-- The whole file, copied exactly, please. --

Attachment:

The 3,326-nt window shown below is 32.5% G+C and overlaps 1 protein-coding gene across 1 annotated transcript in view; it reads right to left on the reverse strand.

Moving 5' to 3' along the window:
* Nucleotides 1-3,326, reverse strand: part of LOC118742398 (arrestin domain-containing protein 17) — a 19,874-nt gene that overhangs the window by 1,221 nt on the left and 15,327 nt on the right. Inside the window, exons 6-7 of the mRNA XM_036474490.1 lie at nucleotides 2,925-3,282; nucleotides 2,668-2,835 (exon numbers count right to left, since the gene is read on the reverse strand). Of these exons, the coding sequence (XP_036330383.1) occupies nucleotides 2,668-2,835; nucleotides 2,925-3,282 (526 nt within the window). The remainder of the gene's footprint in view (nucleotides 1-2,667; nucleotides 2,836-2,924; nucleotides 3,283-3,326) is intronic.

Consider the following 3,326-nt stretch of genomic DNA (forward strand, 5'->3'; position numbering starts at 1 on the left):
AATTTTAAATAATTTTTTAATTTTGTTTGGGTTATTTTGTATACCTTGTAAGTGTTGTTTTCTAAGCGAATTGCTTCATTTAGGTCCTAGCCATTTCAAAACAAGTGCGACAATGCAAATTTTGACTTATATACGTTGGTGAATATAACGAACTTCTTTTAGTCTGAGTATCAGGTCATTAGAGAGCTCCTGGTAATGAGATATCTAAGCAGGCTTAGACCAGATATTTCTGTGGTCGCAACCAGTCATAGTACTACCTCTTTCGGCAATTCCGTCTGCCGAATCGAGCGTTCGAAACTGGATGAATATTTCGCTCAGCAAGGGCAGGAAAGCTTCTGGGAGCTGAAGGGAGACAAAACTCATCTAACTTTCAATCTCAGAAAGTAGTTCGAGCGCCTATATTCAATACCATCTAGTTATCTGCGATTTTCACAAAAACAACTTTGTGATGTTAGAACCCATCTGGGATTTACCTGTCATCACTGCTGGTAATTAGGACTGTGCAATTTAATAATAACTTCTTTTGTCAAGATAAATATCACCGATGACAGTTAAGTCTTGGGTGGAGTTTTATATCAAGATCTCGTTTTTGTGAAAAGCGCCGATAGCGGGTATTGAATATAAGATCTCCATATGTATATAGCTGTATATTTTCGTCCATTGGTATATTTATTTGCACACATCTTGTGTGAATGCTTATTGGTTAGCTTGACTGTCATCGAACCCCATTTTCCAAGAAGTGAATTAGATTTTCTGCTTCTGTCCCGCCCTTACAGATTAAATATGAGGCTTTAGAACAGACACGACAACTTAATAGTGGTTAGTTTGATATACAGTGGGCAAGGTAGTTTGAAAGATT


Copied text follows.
The 3,326-nt window shown below is 32.5% G+C and overlaps 1 protein-coding gene across 1 annotated transcript in view; it reads right to left on the reverse strand.

Moving 5' to 3' along the window:
* Nucleotides 1-3,326, reverse strand: part of LOC118742398 (arrestin domain-containing protein 17) — a 19,874-nt gene that overhangs the window by 1,221 nt on the left and 15,327 nt on the right. Inside the window, exons 6-7 of the mRNA XM_036474490.1 lie at nucleotides 2,925-3,282; nucleotides 2,668-2,835 (exon numbers count right to left, since the gene is read on the reverse strand). Of these exons, the coding sequence (XP_036330383.1) occupies nucleotides 2,668-2,835; nucleotides 2,925-3,282 (526 nt within the window). The remainder of the gene's footprint in view (nucleotides 1-2,667; nucleotides 2,836-2,924; nucleotides 3,283-3,326) is intronic.

Consider the following 3,326-nt stretch of genomic DNA (forward strand, 5'->3'; position numbering starts at 1 on the left):
AATTTTAAATAATTTTTTAATTTTGTTTGGGTTATTTTGTATACCTTGTAAGTGTTGTTTTCTAAGCGAATTGCTTCATTTAGGTCCTAGCCATTTCAAAACAAGTGCGACAATGCAAATTTTGACTTATATACGTTGGTGAATATAACGAACTTCTTTTAGTCTGAGTATCAGGTCATTAGAGAGCTCCTGGTAATGAGATATCTAAGCAGGCTTAGACCAGATATTTCTGTGGTCGCAACCAGTCATAGTACTACCTCTTTCGGCAATTCCGTCTGCCGAATCGAGCGTTCGAAACTGGATGAATATTTCGCTCAGCAAGGGCAGGAAAGCTTCTGGGAGCTGAAGGGAGACAAAACTCATCTAACTTTCAATCTCAGAAAGTAGTTCGAGCGCCTATATTCAATACCATCTAGTTATCTGCGATTTTCACAAAAACAACTTTGTGATGTTAGAACCCATCTGGGATTTACCTGTCATCACTGCTGGTAATTAGGACTGTGCAATTTAATAATAACTTCTTTTGTCAAGATAAATATCACCGATGACAGTTAAGTCTTGGGTGGAGTTTTATATCAAGATCTCGTTTTTGTGAAAAGCGCCGATAGCGGGTATTGAATATAAGATCTCCATATGTATATAGCTGTATATTTTCGTCCATTGGTATATTTATTTGCACACATCTTGTGTGAATGCTTATTGGTTAGCTTGACTGTCATCGAACCCCATTTTCCAAGAAGTGAATTAGATTTTCTGCTTCTGTCCCGCCCTTACAGATTAAATATGAGGCTTTAGAACAGACACGACAACTTAATAGTGGTTAGTTTGATATACAGTGGGCAAGGTAGTTTGAAAGATT